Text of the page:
1. I was curious as to where all the sudden views were coming from, and then I found the link to my post on your facebook. I’d be fine with this and your “calm” comments, except for the fact that you also said this: “I’ve finally found a form of trolling that works for me: respondly calmly and kindly to spazzy people. It freaks them out badly.”

          I’m trying to understand where you’re coming from, but I’m frankly not buying what you’re saying, after reading what you just posted on your facebook. If you want to talk about this maturely, then do so.

            1. a) It’s public and b) I only came across it while trying to figure out where the views came from.

              If you want to have a mature conversation, then I ask that you show me the same respect that you are expecting. I am more than happy to talk about this, but it seems that you’re only interested in “trolling”. I’m sure that it amuses your followers, but it’s pointless and rude.

              I wrote the post not because I’m “spazzy”, but because I was angry that you had hurt so many women with that post and didn’t seem to care even enough to publicly clarify. It’s not about bras: it’s about bodies and body image.

              If you have anything sincere to say to me, I welcome it. Otherwise, I’m not interested in the banter.

              1. a. my privacy settings are set to friends only. I appreciate that you brought it to my attention that the privacy settings were not working, because what I write on my facebook is between me and my friends when I’m frustrated and need to vent, and I’m frankly exhausted by these flamewars. b. I discovered this blog update about my “nasty” blog piece when I was wondering where the hits were coming from. 3. My use of the term “trolling” in that update was a deliberately ironic commentary on the ways people respond when I react to online attacks with calm honesty. More over, while I do find the assumptions you lay out in this blog post upsetting and misguided (which is WHY I responded at the length that I did), that particular update was neither intended for you nor in reference to you, but regarding the blogger who no longer wanted to talk to me once I offered let her write a guest post on the blog. You were the one who chose to take it personally.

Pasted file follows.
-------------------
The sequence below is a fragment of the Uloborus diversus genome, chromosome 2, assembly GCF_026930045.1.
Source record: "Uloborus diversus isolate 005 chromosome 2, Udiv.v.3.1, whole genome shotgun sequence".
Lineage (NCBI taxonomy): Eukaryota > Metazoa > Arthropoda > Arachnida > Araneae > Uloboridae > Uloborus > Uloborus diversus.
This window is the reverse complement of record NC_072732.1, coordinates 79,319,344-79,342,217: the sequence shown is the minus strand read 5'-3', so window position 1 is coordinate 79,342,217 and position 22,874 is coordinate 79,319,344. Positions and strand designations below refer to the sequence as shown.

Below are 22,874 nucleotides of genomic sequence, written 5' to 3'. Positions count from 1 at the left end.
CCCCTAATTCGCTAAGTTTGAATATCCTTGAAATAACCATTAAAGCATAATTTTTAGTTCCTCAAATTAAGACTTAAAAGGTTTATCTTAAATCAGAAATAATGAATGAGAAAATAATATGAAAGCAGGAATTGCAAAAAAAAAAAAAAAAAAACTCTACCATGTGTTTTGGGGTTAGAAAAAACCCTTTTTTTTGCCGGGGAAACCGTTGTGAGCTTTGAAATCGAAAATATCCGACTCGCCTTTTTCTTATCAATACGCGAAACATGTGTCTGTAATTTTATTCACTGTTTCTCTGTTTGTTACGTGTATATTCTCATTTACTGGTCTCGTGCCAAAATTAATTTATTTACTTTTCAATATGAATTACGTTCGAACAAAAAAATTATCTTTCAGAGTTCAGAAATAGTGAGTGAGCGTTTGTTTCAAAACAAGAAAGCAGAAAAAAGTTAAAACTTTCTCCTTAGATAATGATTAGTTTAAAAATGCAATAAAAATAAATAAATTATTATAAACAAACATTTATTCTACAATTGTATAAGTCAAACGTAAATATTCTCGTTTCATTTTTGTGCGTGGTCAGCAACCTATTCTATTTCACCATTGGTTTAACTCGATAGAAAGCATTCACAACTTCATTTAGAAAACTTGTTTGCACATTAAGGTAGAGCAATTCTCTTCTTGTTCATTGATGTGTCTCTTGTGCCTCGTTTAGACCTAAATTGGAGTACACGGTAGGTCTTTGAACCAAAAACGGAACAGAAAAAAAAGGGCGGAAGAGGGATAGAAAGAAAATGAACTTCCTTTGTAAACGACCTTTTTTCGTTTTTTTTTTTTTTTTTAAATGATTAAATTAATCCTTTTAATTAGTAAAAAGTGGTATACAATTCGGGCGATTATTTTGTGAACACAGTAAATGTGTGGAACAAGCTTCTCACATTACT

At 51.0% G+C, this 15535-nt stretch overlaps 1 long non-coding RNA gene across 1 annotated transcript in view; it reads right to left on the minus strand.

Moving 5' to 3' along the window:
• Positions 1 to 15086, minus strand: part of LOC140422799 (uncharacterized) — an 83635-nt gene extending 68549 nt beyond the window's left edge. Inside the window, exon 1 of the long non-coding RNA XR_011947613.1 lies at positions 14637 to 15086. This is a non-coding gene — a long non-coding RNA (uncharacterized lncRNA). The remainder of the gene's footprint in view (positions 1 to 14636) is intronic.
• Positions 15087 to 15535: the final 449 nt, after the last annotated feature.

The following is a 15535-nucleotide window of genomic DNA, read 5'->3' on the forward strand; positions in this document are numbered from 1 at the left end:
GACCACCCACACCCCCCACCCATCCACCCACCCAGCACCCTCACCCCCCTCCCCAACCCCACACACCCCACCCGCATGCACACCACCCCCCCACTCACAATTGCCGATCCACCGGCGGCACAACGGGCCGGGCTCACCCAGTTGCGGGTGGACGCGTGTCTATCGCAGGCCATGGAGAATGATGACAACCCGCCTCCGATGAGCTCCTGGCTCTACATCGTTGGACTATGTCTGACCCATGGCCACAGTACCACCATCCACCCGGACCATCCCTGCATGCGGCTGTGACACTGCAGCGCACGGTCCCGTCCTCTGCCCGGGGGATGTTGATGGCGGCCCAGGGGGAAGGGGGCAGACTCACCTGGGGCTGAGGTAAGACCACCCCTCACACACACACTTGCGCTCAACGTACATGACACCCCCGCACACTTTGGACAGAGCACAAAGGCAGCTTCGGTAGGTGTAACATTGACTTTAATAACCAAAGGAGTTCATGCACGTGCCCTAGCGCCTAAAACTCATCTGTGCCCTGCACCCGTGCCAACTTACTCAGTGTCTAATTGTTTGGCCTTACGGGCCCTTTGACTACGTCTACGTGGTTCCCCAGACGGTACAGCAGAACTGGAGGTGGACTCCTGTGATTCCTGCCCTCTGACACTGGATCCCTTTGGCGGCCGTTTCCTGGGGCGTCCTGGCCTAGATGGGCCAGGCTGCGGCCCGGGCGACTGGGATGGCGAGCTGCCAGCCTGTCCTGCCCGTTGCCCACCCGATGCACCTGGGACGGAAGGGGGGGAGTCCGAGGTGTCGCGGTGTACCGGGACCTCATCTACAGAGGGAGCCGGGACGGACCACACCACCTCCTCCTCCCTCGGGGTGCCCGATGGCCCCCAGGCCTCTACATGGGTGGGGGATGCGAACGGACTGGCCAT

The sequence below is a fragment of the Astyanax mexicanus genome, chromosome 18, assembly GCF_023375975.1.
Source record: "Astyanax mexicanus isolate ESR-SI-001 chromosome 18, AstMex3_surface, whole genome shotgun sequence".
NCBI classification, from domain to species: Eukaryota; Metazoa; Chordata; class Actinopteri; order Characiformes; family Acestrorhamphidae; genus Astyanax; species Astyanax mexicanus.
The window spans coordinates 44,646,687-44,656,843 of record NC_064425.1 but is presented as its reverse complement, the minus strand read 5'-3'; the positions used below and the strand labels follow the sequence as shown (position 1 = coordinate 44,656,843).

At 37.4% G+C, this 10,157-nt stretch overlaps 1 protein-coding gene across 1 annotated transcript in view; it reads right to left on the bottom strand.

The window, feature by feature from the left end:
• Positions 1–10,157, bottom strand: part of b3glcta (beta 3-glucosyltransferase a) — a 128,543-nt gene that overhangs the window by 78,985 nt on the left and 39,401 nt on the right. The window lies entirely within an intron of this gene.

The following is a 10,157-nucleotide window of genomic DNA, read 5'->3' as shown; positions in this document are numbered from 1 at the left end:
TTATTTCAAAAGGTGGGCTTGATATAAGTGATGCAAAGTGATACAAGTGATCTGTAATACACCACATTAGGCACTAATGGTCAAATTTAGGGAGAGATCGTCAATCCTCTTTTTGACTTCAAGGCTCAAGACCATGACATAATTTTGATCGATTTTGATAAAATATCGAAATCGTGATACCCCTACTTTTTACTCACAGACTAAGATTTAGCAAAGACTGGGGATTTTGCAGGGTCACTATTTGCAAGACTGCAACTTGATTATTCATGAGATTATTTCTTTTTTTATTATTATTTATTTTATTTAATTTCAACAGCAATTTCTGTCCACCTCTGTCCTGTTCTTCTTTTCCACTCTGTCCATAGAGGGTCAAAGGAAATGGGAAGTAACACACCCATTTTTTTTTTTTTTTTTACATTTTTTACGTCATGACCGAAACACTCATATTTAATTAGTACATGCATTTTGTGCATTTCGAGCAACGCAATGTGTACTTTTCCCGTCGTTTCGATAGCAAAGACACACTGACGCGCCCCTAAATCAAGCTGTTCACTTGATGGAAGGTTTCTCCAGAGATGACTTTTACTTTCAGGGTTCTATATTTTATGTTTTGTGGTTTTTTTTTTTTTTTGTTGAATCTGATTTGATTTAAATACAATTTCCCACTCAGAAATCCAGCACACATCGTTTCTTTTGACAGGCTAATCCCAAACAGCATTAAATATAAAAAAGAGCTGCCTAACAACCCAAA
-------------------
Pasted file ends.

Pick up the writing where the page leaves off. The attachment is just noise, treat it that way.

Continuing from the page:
Everything I said to you was sincere. I put a lot of time and thought into my responses, and frankly, I don’t think you *get* me or my sense of humor at all. That’s fine, what you think of me is none of my business ultimately, but I still think I have the right to defend myself against inaccurate assumptions about my character. I’ve said what I needed to say, and I’m finished.

                1. Without any clarification, your post is nasty. Even if that’s not what you intended, it really just sounds like body snark. Many people commented, letting you know that your words had hurt them. If it is a simple misunderstanding, then it can be solved by simply adding a clarifying paragraph to the post.

                  If I hurt someone because something I said was unclear, I’d simply apologize and clarify. For example, I added a paragraph explaining that this post was in response to your post as it reads without what you explained in the comments.

                  I am also frustrated with “flamewars”. I have no interest in fighting with people and have simply tried to speak amicably with you and be as generous with you as possible. Of course I don’t “get” you… we don’t even know each other. My issue here has nothing to do with you personally, but with the fact that you still haven’t publicly clarified the points that hurt so many people.